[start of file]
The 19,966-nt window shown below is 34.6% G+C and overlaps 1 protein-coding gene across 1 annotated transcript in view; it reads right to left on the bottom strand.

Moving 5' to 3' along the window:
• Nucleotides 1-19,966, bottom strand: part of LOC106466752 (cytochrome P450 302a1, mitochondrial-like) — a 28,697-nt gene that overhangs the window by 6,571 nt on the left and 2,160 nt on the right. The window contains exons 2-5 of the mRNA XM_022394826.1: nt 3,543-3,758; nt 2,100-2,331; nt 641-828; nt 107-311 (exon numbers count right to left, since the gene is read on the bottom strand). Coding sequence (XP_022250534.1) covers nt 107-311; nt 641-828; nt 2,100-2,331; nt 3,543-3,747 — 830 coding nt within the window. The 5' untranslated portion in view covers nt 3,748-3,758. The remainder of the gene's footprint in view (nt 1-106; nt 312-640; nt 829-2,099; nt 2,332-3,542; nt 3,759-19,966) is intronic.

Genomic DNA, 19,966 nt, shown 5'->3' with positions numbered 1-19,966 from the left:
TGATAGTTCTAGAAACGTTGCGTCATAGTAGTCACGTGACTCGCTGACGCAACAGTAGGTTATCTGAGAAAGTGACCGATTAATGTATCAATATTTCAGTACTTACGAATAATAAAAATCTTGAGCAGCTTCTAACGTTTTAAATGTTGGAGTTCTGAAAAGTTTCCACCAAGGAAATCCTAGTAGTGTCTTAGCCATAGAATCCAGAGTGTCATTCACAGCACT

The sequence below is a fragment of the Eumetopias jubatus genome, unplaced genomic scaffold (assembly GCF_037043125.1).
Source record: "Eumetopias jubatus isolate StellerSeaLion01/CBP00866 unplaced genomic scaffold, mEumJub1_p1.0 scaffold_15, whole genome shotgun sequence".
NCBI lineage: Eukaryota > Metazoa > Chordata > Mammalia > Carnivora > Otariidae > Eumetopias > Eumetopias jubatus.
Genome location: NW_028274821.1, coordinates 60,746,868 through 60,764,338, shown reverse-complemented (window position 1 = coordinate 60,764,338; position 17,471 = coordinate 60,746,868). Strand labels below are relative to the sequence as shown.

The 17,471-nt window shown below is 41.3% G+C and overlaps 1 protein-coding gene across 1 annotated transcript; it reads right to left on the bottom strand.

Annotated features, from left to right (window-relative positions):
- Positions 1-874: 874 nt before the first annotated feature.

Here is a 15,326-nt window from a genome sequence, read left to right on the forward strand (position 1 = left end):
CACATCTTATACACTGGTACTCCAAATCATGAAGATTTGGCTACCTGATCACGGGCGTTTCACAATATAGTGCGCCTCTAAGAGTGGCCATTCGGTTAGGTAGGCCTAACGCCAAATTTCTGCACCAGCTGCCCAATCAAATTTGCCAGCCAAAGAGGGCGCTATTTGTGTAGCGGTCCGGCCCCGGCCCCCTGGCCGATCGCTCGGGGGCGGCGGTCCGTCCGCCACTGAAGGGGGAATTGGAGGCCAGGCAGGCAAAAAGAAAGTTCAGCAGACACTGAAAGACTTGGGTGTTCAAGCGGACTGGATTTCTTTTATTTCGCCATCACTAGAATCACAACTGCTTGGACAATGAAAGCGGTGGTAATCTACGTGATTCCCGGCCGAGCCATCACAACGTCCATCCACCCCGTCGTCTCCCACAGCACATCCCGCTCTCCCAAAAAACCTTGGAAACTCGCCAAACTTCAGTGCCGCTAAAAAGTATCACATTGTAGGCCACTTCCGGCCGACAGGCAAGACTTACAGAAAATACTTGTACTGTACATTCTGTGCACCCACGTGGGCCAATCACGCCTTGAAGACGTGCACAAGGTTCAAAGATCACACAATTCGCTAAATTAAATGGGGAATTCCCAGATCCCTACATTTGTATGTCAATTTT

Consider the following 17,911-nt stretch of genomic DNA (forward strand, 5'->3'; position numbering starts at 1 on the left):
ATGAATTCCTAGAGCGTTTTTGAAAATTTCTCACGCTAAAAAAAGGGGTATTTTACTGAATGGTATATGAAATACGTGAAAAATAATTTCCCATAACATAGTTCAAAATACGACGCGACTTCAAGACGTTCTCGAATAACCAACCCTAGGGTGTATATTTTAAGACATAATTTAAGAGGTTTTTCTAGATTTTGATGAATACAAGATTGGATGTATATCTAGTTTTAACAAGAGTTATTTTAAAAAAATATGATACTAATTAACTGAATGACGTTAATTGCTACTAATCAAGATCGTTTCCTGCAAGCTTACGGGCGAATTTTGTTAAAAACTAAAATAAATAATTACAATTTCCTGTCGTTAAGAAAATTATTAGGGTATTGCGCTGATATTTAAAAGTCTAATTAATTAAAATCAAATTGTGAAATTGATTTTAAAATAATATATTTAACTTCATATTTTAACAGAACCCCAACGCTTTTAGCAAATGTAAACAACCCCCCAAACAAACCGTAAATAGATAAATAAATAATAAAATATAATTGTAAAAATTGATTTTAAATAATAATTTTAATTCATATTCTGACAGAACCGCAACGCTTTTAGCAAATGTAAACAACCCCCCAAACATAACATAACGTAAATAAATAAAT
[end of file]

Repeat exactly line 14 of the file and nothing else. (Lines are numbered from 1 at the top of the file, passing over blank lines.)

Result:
CACATCTTATACACTGGTACTCCAAATCATGAAGATTTGGCTACCTGATCACGGGCGTTTCACAATATAGTGCGCCTCTAAGAGTGGCCATTCGGTTAGGTAGGCCTAACGCCAAATTTCTGCACCAGCTGCCCAATCAAATTTGCCAGCCAAAGAGGGCGCTATTTGTGTAGCGGTCCGGCCCCGGCCCCCTGGCCGATCGCTCGGGGGCGGCGGTCCGTCCGCCACTGAAGGGGGAATTGGAGGCCAGGCAGGCAAAAAGAAAGTTCAGCAGACACTGAAAGACTTGGGTGTTCAAGCGGACTGGATTTCTTTTATTTCGCCATCACTAGAATCACAACTGCTTGGACAATGAAAGCGGTGGTAATCTACGTGATTCCCGGCCGAGCCATCACAACGTCCATCCACCCCGTCGTCTCCCACAGCACATCCCGCTCTCCCAAAAAACCTTGGAAACTCGCCAAACTTCAGTGCCGCTAAAAAGTATCACATTGTAGGCCACTTCCGGCCGACAGGCAAGACTTACAGAAAATACTTGTACTGTACATTCTGTGCACCCACGTGGGCCAATCACGCCTTGAAGACGTGCACAAGGTTCAAAGATCACACAATTCGCTAAATTAAATGGGGAATTCCCAGATCCCTACATTTGTATGTCAATTTT